That’s all very well, but it wasn’t obvious what to do.

Here’s how I solved it:

First, I created a new CLR Class Library project with C++, and examined the vcxproj file generated.

I then took my project that wouldn’t build, and right clicked and said, unload project, followed by edit on the same project.

Looking for differences I spotted this:


Of course, .NET 4.5 doesn’t support the client profile, and surprise surprise, it now works once I remove that line.

It looks like the VS2013 project upgrade doesn’t quite get this one right.

Monday, 4 November 2013

We’ll make an exception, just for you! Fun with accelerometers on Windows 8.1

I've been getting repeated failures on one of my apps that uses accelerometers, and I've been guessing where the failure was.  As the cert team wouldn't send me crash reports, I ended up building a version that I had no intention of releasing, but puts up in your face stack traces.

This time, I got a result, but the findings are extremely worrying.

I have code in my app that goes like this:

Accelerometer _accelerometer;

void NewReading(object sender, AccelerometerReadingChangedArgs e)
  ... nothing of interest here...

private void Initialize()
    _accelerometer = Accelerometer.GetDefault();
   if (_accelerometer != null)
        // the next line throws an exception!
        _accelerometer.ReadingChanged += NewReading;

This throws an exception as follows:

The object identifier does not represent a valid object: (Exception from HRESULT 0x800710D8)
Call Stack
  at Windows.Devices.Sensors.Accelerometer.add_ReadingChanged(TypedEventHandler`2 handler)
System.Runtime.InteropServices.WindowsRuntime.WindowsRuntimeMarshal.NativeOrStaticEventRegistr...(Func`2 addMethod, Action`1 removeMethod, T handler)
at System.Runtime.InteropServices.WindowsRuntime.WindowRuntimeMarshal.AddEventHandler[T](Func`2 addMethod, Action`1 removeMethod, T handler)

This looks like a hardware driver problem to me, and anyone who is tested on this particular computer will fail.

The event log said it was:

Any other developers out there seeing cert failures on Windows 8.1 like this?

Friday, 1 November 2013

How to make SuspensionManager.RestoreAsync in W8.1 app throw

One of the requirements for the store is that the application shouldn't close unexpectedly. So your app catches an exception, but then what?

One of the things I find really troublesome about the modern style of development is knowing what to do after an exception is thrown. Most API's don't even mention that an exception is thrown, let alone what state you might be in afterward.

For instance, many of you may be upgrading your apps from 8 to 8.1. I did, and found a very odd exception.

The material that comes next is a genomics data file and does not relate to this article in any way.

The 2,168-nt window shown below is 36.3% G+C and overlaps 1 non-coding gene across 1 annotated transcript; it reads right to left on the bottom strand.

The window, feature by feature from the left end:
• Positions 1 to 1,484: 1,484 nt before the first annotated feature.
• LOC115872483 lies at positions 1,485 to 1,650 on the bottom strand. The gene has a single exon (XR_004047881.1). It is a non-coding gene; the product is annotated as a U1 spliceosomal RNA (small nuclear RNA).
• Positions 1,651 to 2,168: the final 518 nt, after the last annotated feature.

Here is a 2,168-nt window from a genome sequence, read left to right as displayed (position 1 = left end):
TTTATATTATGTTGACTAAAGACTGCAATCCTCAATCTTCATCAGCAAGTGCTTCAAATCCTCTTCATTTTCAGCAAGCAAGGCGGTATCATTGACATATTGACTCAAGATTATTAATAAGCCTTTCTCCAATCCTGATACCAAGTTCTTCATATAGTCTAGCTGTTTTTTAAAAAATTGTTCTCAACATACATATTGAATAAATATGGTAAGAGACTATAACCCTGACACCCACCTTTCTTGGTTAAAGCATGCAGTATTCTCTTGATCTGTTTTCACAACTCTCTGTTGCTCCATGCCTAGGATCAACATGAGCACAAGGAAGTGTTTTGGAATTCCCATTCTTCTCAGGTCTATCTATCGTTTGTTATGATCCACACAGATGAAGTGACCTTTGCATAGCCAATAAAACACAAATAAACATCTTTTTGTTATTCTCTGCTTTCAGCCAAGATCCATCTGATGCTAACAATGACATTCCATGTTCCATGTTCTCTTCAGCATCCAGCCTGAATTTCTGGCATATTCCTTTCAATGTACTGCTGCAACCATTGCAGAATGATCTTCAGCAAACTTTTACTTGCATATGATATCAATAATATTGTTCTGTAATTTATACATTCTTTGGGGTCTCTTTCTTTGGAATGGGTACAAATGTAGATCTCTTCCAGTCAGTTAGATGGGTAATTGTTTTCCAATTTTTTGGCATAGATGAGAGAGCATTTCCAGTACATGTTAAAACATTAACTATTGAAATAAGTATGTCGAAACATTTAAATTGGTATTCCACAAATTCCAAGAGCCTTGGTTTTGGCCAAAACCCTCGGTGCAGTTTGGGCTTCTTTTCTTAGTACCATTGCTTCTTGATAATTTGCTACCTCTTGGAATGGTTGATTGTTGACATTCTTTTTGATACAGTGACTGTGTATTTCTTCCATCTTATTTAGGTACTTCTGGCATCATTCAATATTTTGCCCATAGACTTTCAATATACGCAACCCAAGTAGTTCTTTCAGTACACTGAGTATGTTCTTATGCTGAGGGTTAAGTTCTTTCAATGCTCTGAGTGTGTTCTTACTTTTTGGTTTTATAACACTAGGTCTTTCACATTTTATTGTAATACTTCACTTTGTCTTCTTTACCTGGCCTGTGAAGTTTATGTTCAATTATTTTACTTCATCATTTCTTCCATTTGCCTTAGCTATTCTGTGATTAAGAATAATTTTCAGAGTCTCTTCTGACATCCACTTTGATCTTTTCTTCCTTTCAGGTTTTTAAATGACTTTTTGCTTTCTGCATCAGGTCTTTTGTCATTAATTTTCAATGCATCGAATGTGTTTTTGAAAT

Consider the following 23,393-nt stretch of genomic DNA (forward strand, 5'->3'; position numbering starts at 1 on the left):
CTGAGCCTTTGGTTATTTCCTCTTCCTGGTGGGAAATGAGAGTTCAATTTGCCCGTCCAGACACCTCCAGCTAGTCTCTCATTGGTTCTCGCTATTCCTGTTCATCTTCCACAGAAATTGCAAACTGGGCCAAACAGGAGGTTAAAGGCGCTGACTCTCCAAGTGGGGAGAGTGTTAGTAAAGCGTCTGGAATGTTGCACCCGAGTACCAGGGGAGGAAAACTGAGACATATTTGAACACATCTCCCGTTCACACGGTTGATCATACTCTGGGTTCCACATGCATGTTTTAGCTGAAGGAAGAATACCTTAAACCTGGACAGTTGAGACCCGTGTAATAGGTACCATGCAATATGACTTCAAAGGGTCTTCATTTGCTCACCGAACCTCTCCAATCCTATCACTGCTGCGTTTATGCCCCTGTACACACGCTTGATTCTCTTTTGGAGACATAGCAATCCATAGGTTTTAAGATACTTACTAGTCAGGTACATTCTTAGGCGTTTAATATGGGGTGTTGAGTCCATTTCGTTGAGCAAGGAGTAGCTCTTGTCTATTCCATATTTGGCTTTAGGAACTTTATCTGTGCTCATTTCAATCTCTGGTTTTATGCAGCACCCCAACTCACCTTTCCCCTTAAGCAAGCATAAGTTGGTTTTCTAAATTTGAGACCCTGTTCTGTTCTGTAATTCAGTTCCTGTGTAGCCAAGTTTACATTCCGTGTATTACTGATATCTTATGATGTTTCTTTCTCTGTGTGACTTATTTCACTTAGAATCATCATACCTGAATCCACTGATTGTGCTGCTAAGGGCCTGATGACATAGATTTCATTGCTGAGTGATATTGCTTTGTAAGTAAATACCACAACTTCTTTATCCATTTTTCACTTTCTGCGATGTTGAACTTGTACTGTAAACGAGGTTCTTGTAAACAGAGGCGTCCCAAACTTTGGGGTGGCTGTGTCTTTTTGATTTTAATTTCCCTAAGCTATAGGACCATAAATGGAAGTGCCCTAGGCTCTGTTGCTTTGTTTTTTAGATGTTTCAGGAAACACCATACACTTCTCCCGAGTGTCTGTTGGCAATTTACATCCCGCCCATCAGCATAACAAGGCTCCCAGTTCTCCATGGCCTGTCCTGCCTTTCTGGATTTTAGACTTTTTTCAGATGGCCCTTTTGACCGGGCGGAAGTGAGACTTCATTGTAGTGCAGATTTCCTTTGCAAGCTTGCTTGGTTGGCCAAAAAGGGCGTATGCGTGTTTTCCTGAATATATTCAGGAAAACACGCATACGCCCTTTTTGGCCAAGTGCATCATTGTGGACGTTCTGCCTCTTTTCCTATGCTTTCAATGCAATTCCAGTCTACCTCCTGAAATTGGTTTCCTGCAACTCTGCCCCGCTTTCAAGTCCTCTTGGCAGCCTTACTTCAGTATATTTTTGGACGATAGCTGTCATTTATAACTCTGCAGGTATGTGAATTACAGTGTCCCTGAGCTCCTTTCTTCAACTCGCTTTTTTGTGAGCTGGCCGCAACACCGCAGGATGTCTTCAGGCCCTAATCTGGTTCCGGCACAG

SuspensionManager failed
at Common.SuspensionManager.<RestoreAsync>d__9.MoveNext()
This exception had an internal exception as follows:
Catastrophic failure (Exception from HRESULT: 0x8000FFFF (E_UNEXPECTED))
at Windows.UI.Xaml.Controls.Frame.SetNavigationState(String navigationState)
at Common.SuspensionManager.RestoreFrameNavigationState(Frame frame)
at Common.SuspensionManager.<RestoreAsync>d__9.MoveNext()

The reason for the exception boils down to Windows.UI.Xaml.Controls.Frame.SetNavigationState being passed a serialization string that has changed format between versions of my code (for example the main window class name changed in between).

I think what actually happened was this in my specific case: I had an app that had been suspended and terminated, and then I upgraded that same app from the store. When I launched the app it failed.

This exception managed to bring my code down, and fall into the unhandled exception handler because I'd modified the internal code in my app for the logic calling SuspensionManager.RestoreAsync()

In the new vs2013 wizards, you get code like this:

if (e.PreviousExecutionState == ApplicationExecutionState.Terminated) 
// Restore the saved session state only when appropriate
await SuspensionManager.RestoreAsync();
catch (SuspensionManagerException)
//Something went wrong restoring state.
//Assume there is no state and continue

Now, given that my app saw a SuspensionManagerException, how can anyone know what the state of the rootFrame is? The code in the current App.xaml.cs generated by the wizard will blindly carry on, and do this (in the SplitApp)

if (rootFrame.Content == null) 
// When the navigation stack isn't restored navigate to the first page,
// configuring the new page by passing required information as a navigation
// parameter
rootFrame.Navigate(typeof(ItemsPage), e.Arguments);

in the grid app it does a similar comparison, and creates a GroupedItemsPage.

But how can we know this is safe? Could we not have a partially restored navigation stack, which will lead to another crash later? Or should I just "stop worrying and learn to love the bomb"?